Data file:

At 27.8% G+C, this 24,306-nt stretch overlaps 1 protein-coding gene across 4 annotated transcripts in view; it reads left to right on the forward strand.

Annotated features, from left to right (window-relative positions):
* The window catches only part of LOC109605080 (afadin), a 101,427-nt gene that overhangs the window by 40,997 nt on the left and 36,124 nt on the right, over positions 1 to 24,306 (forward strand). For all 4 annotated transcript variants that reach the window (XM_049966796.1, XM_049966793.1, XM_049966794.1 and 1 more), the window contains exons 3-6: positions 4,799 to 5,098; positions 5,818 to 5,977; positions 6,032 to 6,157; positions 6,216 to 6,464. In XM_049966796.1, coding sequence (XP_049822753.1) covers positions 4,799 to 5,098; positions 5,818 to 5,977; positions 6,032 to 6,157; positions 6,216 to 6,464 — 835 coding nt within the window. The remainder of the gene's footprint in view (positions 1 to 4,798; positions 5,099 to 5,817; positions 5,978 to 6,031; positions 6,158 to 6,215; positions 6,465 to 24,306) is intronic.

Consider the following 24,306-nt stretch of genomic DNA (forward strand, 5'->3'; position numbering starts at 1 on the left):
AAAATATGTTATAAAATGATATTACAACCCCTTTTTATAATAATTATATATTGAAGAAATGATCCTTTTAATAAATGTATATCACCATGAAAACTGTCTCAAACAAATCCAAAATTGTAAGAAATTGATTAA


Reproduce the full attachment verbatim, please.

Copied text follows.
At 27.8% G+C, this 24,306-nt stretch overlaps 1 protein-coding gene across 4 annotated transcripts in view; it reads left to right on the forward strand.

Annotated features, from left to right (window-relative positions):
* The window catches only part of LOC109605080 (afadin), a 101,427-nt gene that overhangs the window by 40,997 nt on the left and 36,124 nt on the right, over positions 1 to 24,306 (forward strand). For all 4 annotated transcript variants that reach the window (XM_049966796.1, XM_049966793.1, XM_049966794.1 and 1 more), the window contains exons 3-6: positions 4,799 to 5,098; positions 5,818 to 5,977; positions 6,032 to 6,157; positions 6,216 to 6,464. In XM_049966796.1, coding sequence (XP_049822753.1) covers positions 4,799 to 5,098; positions 5,818 to 5,977; positions 6,032 to 6,157; positions 6,216 to 6,464 — 835 coding nt within the window. The remainder of the gene's footprint in view (positions 1 to 4,798; positions 5,099 to 5,817; positions 5,978 to 6,031; positions 6,158 to 6,215; positions 6,465 to 24,306) is intronic.

Consider the following 24,306-nt stretch of genomic DNA (forward strand, 5'->3'; position numbering starts at 1 on the left):
AAAATATGTTATAAAATGATATTACAACCCCTTTTTATAATAATTATATATTGAAGAAATGATCCTTTTAATAAATGTATATCACCATGAAAACTGTCTCAAACAAATCCAAAATTGTAAGAAATTGATTAA